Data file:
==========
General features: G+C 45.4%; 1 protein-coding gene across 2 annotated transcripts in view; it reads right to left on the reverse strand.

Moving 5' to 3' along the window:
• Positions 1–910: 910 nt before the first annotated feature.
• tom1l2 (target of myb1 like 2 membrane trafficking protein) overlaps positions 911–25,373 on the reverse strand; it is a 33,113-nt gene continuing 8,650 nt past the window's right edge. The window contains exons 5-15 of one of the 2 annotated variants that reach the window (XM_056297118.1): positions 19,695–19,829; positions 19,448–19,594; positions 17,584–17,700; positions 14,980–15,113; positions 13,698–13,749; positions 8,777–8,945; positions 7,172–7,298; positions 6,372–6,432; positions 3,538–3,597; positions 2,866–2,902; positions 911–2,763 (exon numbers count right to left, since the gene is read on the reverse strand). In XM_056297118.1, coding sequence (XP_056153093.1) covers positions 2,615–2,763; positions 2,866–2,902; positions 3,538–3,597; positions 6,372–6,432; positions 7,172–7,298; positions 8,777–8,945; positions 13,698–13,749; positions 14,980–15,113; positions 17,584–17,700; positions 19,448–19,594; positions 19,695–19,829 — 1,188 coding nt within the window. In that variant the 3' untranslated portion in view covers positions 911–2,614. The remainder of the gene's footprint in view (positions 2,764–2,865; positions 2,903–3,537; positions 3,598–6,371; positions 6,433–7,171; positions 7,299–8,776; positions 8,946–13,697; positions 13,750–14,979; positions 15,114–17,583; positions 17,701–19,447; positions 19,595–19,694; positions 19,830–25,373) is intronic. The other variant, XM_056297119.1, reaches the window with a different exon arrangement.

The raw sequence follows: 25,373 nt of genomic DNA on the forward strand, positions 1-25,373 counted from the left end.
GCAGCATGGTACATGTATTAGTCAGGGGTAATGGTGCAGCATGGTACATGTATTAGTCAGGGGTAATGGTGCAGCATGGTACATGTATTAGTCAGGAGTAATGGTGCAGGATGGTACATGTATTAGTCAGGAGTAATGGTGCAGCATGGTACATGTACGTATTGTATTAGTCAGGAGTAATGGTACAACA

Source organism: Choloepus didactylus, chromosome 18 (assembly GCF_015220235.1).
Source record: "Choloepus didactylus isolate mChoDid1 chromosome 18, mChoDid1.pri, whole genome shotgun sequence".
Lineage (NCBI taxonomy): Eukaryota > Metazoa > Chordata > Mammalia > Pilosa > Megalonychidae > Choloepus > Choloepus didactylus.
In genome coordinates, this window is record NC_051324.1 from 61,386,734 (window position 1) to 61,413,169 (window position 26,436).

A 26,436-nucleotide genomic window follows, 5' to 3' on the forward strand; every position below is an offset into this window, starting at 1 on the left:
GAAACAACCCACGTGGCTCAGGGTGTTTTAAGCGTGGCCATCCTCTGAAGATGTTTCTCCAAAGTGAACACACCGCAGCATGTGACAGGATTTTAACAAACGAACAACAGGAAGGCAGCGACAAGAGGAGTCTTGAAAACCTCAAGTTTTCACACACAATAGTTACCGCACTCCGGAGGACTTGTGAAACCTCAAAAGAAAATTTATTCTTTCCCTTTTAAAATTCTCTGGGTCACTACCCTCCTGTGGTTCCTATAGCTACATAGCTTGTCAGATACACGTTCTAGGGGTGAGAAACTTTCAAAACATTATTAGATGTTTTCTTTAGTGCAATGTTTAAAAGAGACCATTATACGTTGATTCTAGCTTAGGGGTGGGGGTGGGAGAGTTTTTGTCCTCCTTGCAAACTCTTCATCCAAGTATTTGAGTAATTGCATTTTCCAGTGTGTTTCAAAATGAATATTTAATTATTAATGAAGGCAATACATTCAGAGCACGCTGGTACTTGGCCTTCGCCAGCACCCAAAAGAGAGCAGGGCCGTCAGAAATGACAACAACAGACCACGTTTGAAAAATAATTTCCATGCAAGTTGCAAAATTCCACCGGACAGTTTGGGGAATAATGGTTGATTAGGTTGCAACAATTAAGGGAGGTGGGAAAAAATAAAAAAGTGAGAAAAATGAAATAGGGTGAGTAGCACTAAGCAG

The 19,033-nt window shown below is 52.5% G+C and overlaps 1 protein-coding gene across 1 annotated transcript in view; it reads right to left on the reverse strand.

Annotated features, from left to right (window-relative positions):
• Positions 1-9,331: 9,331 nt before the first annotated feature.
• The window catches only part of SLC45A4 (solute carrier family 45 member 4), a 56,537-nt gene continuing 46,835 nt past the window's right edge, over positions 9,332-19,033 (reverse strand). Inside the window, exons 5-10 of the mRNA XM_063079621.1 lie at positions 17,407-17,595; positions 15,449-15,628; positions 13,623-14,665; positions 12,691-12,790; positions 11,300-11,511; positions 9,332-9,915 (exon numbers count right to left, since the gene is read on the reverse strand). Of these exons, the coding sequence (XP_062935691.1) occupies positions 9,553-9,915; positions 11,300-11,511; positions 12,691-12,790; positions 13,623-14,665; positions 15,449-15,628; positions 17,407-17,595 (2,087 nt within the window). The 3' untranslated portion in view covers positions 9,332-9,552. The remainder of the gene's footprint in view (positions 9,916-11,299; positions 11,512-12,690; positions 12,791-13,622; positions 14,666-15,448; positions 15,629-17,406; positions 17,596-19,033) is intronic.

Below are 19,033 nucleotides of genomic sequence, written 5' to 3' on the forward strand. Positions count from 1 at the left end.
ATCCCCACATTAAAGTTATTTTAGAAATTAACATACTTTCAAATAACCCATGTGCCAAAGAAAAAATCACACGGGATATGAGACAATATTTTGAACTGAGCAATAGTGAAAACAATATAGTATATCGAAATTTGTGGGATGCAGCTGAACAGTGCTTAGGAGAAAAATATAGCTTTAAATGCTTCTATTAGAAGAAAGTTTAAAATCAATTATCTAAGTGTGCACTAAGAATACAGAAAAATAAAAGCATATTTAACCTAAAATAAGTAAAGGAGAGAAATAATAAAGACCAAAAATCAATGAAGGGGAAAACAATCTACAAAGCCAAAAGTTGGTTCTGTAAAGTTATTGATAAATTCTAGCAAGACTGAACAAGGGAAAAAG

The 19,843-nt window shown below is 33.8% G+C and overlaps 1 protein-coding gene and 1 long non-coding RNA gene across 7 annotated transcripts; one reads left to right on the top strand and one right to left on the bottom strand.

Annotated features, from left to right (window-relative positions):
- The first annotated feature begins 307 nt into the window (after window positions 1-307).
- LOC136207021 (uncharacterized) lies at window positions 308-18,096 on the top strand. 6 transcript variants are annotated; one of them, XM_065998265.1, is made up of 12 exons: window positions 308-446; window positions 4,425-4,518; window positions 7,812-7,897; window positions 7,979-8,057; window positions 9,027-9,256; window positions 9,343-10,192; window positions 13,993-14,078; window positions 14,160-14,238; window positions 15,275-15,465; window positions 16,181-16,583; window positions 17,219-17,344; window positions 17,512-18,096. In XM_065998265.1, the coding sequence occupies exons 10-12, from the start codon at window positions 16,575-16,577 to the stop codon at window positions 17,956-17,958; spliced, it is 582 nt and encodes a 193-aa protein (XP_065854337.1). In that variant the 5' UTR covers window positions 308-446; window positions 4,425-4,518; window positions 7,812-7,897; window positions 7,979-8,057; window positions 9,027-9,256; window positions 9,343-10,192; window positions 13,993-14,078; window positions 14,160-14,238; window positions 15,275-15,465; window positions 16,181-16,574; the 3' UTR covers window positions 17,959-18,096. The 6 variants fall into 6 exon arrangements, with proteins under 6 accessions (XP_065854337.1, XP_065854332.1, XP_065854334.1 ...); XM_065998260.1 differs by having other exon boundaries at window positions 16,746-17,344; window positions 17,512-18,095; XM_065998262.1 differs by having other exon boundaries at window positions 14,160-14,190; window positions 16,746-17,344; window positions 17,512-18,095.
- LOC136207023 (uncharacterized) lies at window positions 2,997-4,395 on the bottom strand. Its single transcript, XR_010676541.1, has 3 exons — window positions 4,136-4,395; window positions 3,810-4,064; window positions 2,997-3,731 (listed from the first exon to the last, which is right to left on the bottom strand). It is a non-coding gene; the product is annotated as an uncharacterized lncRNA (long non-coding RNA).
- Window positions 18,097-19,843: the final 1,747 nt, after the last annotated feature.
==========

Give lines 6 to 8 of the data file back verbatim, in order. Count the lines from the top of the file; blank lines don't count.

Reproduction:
GCAGCATGGTACATGTATTAGTCAGGGGTAATGGTGCAGCATGGTACATGTATTAGTCAGGGGTAATGGTGCAGCATGGTACATGTATTAGTCAGGAGTAATGGTGCAGGATGGTACATGTATTAGTCAGGAGTAATGGTGCAGCATGGTACATGTACGTATTGTATTAGTCAGGAGTAATGGTACAACA

Source organism: Choloepus didactylus, chromosome 18 (assembly GCF_015220235.1).
Source record: "Choloepus didactylus isolate mChoDid1 chromosome 18, mChoDid1.pri, whole genome shotgun sequence".